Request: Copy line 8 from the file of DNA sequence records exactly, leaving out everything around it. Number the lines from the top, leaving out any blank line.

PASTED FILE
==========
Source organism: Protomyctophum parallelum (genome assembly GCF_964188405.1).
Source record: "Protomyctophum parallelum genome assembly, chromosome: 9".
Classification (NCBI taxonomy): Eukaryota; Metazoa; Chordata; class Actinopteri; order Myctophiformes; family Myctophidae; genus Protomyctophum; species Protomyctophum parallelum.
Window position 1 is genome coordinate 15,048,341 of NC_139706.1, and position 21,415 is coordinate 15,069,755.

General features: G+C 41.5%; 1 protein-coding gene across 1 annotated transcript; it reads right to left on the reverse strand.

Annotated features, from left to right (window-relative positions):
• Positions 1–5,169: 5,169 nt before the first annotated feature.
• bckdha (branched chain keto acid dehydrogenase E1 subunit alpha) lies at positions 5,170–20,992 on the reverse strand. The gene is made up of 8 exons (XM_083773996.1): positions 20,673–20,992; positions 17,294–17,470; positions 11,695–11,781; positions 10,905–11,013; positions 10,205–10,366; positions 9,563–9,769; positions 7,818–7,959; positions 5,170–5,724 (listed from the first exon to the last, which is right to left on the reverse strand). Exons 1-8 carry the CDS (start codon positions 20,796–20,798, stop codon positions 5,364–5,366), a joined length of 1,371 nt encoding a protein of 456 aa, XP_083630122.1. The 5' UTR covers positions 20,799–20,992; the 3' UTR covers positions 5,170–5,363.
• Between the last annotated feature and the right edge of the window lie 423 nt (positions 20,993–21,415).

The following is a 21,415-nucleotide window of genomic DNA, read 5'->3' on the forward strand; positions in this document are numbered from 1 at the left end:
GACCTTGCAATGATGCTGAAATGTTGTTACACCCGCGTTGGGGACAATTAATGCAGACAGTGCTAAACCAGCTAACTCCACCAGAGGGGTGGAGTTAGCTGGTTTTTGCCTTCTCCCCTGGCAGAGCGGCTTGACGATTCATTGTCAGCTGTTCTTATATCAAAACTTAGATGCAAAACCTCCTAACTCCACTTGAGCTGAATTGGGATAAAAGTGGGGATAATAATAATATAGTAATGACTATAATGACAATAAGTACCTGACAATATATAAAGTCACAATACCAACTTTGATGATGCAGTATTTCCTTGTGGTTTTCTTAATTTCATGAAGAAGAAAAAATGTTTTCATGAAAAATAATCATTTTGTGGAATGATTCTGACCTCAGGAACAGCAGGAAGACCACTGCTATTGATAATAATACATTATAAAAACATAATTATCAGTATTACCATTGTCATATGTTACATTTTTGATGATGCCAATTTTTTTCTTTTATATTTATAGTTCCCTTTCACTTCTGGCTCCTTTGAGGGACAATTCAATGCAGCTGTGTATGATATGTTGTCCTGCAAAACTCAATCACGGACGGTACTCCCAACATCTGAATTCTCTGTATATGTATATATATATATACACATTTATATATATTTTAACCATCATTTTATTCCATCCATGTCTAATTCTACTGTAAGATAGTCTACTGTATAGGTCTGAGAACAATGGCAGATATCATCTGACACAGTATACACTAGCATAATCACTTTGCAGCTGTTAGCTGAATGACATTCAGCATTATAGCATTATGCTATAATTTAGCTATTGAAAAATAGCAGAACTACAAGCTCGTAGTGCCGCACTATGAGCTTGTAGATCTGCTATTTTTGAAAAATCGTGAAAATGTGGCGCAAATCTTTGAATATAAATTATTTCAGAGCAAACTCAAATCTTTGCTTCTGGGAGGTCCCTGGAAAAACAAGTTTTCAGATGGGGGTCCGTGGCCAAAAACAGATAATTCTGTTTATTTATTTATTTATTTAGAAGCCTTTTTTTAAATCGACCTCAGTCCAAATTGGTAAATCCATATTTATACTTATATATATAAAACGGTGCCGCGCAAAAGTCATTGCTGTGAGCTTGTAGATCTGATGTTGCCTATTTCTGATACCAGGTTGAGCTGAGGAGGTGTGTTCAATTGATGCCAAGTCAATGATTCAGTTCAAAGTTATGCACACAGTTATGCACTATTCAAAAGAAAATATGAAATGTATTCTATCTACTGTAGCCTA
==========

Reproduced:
• bckdha (branched chain keto acid dehydrogenase E1 subunit alpha) lies at positions 5,170–20,992 on the reverse strand. The gene is made up of 8 exons (XM_083773996.1): positions 20,673–20,992; positions 17,294–17,470; positions 11,695–11,781; positions 10,905–11,013; positions 10,205–10,366; positions 9,563–9,769; positions 7,818–7,959; positions 5,170–5,724 (listed from the first exon to the last, which is right to left on the reverse strand). Exons 1-8 carry the CDS (start codon positions 20,796–20,798, stop codon positions 5,364–5,366), a joined length of 1,371 nt encoding a protein of 456 aa, XP_083630122.1. The 5' UTR covers positions 20,799–20,992; the 3' UTR covers positions 5,170–5,363.